The minimum wage could increase to $15 per hour for about 270 Detroit municipal employees under a plan expected to be presented in the coming weeks to the City Council.
Pending approval by the Council, the workers' pay would go up starting July 1, Mayor Mike Duggan and Councilwoman Latisha Johnson told reporters Wednesday.
Detroit has about 9,000 municipal workers on its payroll. The bump up for the 270 employees currently making less than $15 per hour would cost the city about $1.3 million annually.
“This amount is a small price to pay for the many benefits that will accrue to our community,” said Johnson, who chairs the City Council's internal operations committee. "This is certainly a step in the right direction for Detroiters to obtain a living wage within these various positions, with growth opportunities that can help achieve greater financial stability.”
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Duggan said some of those jobs are play leaders at city recreation centers, civilian traffic controllers and lifeguards.
“These are very valuable employees,” he added. “You think about the folks working at the rec centers, they are watching our children every day to make them safe. You look at those folks standing out in all weather moving traffic after sports events or coming out of rush hour, those folks are really important."
Private sector workers and their supporters have demonstrated in recent years in Detroit and other cities across the U.S. for a $15 minimum wage. The coronavirus pandemic has forced some employers to increase pay rates on their own to keep and attract workers.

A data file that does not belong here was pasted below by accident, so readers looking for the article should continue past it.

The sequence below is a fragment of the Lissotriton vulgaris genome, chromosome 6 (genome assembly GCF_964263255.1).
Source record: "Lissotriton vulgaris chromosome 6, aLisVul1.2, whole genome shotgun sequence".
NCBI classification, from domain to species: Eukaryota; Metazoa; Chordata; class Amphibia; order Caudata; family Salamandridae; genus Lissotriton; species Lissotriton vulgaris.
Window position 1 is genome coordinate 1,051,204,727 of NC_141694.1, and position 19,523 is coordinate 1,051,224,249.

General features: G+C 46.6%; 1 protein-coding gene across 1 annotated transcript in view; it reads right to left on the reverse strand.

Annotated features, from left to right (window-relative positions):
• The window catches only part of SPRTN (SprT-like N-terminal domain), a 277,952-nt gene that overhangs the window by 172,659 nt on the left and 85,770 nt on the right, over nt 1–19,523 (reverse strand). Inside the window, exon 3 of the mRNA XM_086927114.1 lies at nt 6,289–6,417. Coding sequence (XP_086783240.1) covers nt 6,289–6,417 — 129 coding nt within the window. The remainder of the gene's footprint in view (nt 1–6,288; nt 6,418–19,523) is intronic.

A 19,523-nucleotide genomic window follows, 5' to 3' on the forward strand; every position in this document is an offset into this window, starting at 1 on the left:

Michigan's minimum wage rose by 22 cents to $9.87 an hour on Jan. 1. State law requires annual increases in the wage until it reaches $12.05 in a decade.
Last April, President Joe Biden signed an executive order increasing the minimum wage to $15 an hour for federal contractors. Biden administration officials said then that the higher wages would lead to greater worker productivity, offsetting any additional costs to taxpayers.
Fast-food giant McDonald's said in May it would raise average hourly wages by 10% to $13 per hour, rising to $15 per hour by 2024. Entry-level workers now make at least $11 per hour.
At Detroit City Hall, changes have to be made in the city’s master pay schedule and collective bargaining agreements with city unions have to be amended to raise the pay scale.
Duggan’s office will propose that the $1.3 million for the raises be included in the city’s budget. Duggan said his finance team tells him “we are doing well enough financially that we can afford this.”